When he was 53 years old, John D. Rockefeller was the world’s only billionaire. His income was $1 million per week. But he was a sick man who lived on crackers and milk and could not sleep because he worried so much about his money. Eventually, he learned how to give his money away, and his health improved radically. As a philanthropist, he lived to celebrate his 98th birthday.
Elderly couples reminisce about their box–of–macaroni days in a tiny apartment. They conclude that those may have been the best times in their marriage. The Great Depression was a terrible time for people, yet many folks remembered those same years fondly.
Financial difficulties flush us out of self–satisfied isolation. They force us to go out and meet people and to need some of them. As we grow more prosperous, there is a tendency to draw away from the community. We miss a lot of the little graces and relational encounters that make life real and satisfying. Rather than enjoying a taste of true happiness, we substitute trinkets that never live up to their shiny allure.
4. The More We Have, the More We Lose
There is another serious problem I have seen under the sun. Hoarding riches harms the saver. Money is put into risky investments that turn sour, and everything is lost. In the end, there is nothing left to pass on to one’s children. Ecclesiastes 5:13–14 (NLT)
Some of us experience this principle when we make large investments that lead to anxiety. Anyone who has ever bought a home for the first time is familiar with this. One day we are celebrating a new chapter in life, and the next, we are scraping the bottom of our checking account to pay a plumber or roofer. As our possessions increase, we find that we have more to lose. And soon, our happiness, joy, and personal peace depend on how protective we are of our possessions.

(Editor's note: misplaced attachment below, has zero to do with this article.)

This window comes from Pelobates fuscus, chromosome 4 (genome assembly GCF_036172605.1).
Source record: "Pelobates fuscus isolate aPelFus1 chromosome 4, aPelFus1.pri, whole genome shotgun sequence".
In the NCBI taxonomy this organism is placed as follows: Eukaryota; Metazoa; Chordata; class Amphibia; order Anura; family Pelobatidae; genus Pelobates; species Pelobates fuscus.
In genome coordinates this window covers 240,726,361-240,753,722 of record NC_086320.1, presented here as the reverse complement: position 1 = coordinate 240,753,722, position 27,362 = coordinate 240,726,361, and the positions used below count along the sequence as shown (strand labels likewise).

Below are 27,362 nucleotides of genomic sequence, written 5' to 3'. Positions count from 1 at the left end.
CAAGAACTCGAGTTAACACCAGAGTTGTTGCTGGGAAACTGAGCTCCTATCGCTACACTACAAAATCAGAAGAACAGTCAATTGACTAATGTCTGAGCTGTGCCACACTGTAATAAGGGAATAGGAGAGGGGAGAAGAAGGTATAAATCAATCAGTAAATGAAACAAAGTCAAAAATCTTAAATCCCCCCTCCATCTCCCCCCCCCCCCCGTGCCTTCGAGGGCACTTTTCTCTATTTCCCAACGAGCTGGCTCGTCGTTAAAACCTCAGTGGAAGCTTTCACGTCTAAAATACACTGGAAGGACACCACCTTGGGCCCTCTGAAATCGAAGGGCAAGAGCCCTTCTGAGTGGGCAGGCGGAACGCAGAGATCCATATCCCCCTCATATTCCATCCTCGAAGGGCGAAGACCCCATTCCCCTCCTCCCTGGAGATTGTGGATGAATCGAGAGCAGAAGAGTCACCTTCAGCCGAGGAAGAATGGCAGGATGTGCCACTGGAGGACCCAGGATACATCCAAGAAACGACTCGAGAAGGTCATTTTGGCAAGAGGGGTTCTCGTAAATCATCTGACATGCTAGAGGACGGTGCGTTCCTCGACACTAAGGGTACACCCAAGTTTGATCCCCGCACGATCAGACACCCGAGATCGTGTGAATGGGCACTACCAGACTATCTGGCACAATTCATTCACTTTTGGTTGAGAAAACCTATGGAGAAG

Other temptations are more insidious. We might not buy a big house or a new car, but we may indulge our taste buds whenever we sit down to eat. Afflictions like type 2 diabetes and coronary heart disease have earned the label “diseases of affluence” because they are associated with chronic over–nutrition and obesity—conditions virtually unheard of in the developing world. Good stewardship begins with our day–to–day decisions.
What does God intend for me to do with these resources?
When God entrusts us with wealth, He is endowing us with a responsibility to share with others. A good question to ask ourselves is, What does God intend for me to do with these resources? If He does not make the answer immediately apparent, our best decision is to wait for Him to reveal His plans as we study the Bible and pray.